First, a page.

It’s obviously a very risky move, as you’re putting a lot of chips at risk with a very weak hand. When you do get called, you will usually be a significant underdog, so I recommend that you only try it when you’re really confident it will work.

Squeeze plays work best in the late stages of a multi-table tournament. In cash games and the early stages of a tournament, the stacks are often so deep that the technique isn’t worth the risk relative to your potential winnings. In sit&gos, the stacks are often too short for this technique to be effective, as you’ll often offer excellent pot odds to player B when you move all-in.

The squeeze play is a powerful technique when used correctly, and it can completely baffle your opponents. It’s an excellent way to loosen up your game if you have a tight reputation. But use it carefully, or it could be you walking to the rail instead of your opponents.


The success of the squeeze play relies on a number of factors: you need a tight image, your opponents must understand enough (but not too much) about the game and the opening raiser has to be fairly loose


The 1995 World Series of Poker main event champion Dan Harrington wrote about the squeeze play in his book Harrington on Hold’em Volume II:The Endgame. In it, he discusses a hand which truly amazed the poker world when it was broadcast as part of the 2004 World Series of Poker coverage. Up to this point, Harrington was widely regarded as a tight and predictable player, and had even been given the sarcastic nickname ‘Action Dan’. But all that was about to change…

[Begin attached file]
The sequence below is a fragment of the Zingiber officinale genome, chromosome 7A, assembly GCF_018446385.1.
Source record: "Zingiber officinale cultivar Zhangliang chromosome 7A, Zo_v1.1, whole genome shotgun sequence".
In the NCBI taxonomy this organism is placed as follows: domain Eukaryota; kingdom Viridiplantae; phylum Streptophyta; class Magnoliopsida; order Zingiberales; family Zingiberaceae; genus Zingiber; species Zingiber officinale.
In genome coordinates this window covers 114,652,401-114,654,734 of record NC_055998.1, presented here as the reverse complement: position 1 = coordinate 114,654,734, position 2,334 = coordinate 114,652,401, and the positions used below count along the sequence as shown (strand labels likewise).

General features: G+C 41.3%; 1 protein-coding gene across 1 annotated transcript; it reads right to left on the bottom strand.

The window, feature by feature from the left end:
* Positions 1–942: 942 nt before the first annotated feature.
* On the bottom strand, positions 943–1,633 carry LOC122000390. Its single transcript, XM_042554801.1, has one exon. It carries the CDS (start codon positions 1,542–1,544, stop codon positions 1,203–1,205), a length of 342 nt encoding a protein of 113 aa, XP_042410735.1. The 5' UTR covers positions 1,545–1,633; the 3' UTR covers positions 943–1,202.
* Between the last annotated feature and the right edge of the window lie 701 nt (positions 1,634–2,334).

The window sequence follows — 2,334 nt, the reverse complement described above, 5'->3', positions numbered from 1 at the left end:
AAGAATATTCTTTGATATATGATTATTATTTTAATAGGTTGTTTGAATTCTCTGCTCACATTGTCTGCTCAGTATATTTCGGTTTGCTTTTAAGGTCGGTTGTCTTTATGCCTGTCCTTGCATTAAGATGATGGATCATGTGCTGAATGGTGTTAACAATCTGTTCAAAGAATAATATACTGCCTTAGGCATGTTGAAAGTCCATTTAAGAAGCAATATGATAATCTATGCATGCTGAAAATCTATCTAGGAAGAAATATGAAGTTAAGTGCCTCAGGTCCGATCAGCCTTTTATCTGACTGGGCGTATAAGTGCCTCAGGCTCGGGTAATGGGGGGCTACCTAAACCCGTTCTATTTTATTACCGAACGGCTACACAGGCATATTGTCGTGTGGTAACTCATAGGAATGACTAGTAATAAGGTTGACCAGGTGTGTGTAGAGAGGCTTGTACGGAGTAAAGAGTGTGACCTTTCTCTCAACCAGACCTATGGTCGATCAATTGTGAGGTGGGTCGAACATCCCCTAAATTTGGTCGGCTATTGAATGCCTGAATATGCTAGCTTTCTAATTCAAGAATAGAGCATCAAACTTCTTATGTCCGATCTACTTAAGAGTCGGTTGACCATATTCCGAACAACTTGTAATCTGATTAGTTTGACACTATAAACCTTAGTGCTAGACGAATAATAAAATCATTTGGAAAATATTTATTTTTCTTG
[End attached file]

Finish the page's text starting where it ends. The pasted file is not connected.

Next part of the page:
At the final table of the 2004 WSOP, the blinds are 40,000 and 80,000 with a 10,000 ante. The play is seven-handed so there’s 190,000 in the pot.

Josh Arieh, who has been playing quite aggressively up to this point, opens with a raise to 225,000, holding the K-9. Al Krux folds, and Greg Raymer, the chip leader by far, calls with the A-2.

Notice that already we’ve satisfied conditions 1 through 4 from our boxout (see abpve right). We know Harrington’s image is tight, and back in 2004 nobody would have described either Josh Arieh or Greg Raymer as an expert player (although both are now stronger players than ever).

We know Josh is open-raising with lots of hands, and we know that Greg knows this when he calls. As the chip leader, he can afford to call with lots of hands to try to bust Arieh on the right flop.

Matt Dean folds, and Dan Harrington looks down at 6-2. With 2,320,000 in chips, he decides to make an unusually large re-raise, to 1,200,000. This satisfies condition 5 – Raymer won’t be getting good pot odds to call this raise, which is around twice the size of the pot.

Glenn Hughes folds, and David Williams picks up the A-Q. He thinks for barely a second before discarding the hand, so convinced is he that Harrington is strong. Arieh of course folds his hand, probably thinking he was unlucky to run into Harrington’s monster. Raymer also folds quickly, not interested in taking such a gamble to eliminate Harrington.

Harrington adds 640,000 to his stack – a victory which helps to propel him to a fourth-place finish and a tidy $1,500,000 in prize money.